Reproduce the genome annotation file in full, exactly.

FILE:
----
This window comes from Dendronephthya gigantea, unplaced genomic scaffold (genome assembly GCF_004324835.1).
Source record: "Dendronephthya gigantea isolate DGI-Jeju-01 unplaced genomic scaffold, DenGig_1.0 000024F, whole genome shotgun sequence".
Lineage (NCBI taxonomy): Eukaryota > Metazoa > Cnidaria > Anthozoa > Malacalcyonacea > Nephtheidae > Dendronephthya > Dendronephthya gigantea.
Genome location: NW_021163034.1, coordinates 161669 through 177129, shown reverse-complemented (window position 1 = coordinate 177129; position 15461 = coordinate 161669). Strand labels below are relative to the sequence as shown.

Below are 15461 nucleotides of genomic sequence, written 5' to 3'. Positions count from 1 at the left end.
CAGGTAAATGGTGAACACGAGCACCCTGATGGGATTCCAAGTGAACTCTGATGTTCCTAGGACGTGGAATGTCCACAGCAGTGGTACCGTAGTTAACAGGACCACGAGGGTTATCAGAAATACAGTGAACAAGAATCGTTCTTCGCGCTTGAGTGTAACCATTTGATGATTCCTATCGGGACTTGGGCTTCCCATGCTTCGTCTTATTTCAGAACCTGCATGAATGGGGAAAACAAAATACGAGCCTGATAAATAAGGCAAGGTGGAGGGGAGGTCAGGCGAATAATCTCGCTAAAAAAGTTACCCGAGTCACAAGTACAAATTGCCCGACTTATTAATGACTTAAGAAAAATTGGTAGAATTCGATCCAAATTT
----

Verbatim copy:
This window comes from Dendronephthya gigantea, unplaced genomic scaffold (genome assembly GCF_004324835.1).
Source record: "Dendronephthya gigantea isolate DGI-Jeju-01 unplaced genomic scaffold, DenGig_1.0 000024F, whole genome shotgun sequence".
Lineage (NCBI taxonomy): Eukaryota > Metazoa > Cnidaria > Anthozoa > Malacalcyonacea > Nephtheidae > Dendronephthya > Dendronephthya gigantea.
Genome location: NW_021163034.1, coordinates 161669 through 177129, shown reverse-complemented (window position 1 = coordinate 177129; position 15461 = coordinate 161669). Strand labels below are relative to the sequence as shown.

Below are 15461 nucleotides of genomic sequence, written 5' to 3'. Positions count from 1 at the left end.
CAGGTAAATGGTGAACACGAGCACCCTGATGGGATTCCAAGTGAACTCTGATGTTCCTAGGACGTGGAATGTCCACAGCAGTGGTACCGTAGTTAACAGGACCACGAGGGTTATCAGAAATACAGTGAACAAGAATCGTTCTTCGCGCTTGAGTGTAACCATTTGATGATTCCTATCGGGACTTGGGCTTCCCATGCTTCGTCTTATTTCAGAACCTGCATGAATGGGGAAAACAAAATACGAGCCTGATAAATAAGGCAAGGTGGAGGGGAGGTCAGGCGAATAATCTCGCTAAAAAAGTTACCCGAGTCACAAGTACAAATTGCCCGACTTATTAATGACTTAAGAAAAATTGGTAGAATTCGATCCAAATTT